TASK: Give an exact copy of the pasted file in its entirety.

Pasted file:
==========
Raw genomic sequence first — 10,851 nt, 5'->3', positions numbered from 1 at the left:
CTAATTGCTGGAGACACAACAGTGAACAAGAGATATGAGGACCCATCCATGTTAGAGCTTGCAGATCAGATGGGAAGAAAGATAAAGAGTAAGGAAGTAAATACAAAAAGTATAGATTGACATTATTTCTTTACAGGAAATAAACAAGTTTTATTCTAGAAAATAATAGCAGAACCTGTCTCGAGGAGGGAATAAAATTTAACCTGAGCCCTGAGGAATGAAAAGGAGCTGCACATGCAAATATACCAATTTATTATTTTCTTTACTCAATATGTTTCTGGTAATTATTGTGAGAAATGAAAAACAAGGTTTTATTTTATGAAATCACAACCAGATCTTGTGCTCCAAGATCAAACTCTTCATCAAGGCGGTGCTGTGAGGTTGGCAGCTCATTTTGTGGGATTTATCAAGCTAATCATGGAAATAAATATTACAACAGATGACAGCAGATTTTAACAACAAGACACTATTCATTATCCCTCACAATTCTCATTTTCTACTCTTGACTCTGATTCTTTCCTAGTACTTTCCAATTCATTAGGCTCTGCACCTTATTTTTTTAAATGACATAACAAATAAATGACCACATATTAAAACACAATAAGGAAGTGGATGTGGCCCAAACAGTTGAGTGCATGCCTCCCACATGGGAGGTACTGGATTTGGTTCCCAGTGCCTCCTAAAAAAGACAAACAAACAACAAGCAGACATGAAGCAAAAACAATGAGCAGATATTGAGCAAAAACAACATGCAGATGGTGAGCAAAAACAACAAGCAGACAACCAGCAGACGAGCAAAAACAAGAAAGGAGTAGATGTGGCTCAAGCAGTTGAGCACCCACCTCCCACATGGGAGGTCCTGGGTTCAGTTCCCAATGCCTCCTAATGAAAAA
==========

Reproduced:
Raw genomic sequence first — 10,851 nt, 5'->3', positions numbered from 1 at the left:
CTAATTGCTGGAGACACAACAGTGAACAAGAGATATGAGGACCCATCCATGTTAGAGCTTGCAGATCAGATGGGAAGAAAGATAAAGAGTAAGGAAGTAAATACAAAAAGTATAGATTGACATTATTTCTTTACAGGAAATAAACAAGTTTTATTCTAGAAAATAATAGCAGAACCTGTCTCGAGGAGGGAATAAAATTTAACCTGAGCCCTGAGGAATGAAAAGGAGCTGCACATGCAAATATACCAATTTATTATTTTCTTTACTCAATATGTTTCTGGTAATTATTGTGAGAAATGAAAAACAAGGTTTTATTTTATGAAATCACAACCAGATCTTGTGCTCCAAGATCAAACTCTTCATCAAGGCGGTGCTGTGAGGTTGGCAGCTCATTTTGTGGGATTTATCAAGCTAATCATGGAAATAAATATTACAACAGATGACAGCAGATTTTAACAACAAGACACTATTCATTATCCCTCACAATTCTCATTTTCTACTCTTGACTCTGATTCTTTCCTAGTACTTTCCAATTCATTAGGCTCTGCACCTTATTTTTTTAAATGACATAACAAATAAATGACCACATATTAAAACACAATAAGGAAGTGGATGTGGCCCAAACAGTTGAGTGCATGCCTCCCACATGGGAGGTACTGGATTTGGTTCCCAGTGCCTCCTAAAAAAGACAAACAAACAACAAGCAGACATGAAGCAAAAACAATGAGCAGATATTGAGCAAAAACAACATGCAGATGGTGAGCAAAAACAACAAGCAGACAACCAGCAGACGAGCAAAAACAAGAAAGGAGTAGATGTGGCTCAAGCAGTTGAGCACCCACCTCCCACATGGGAGGTCCTGGGTTCAGTTCCCAATGCCTCCTAATGAAAAA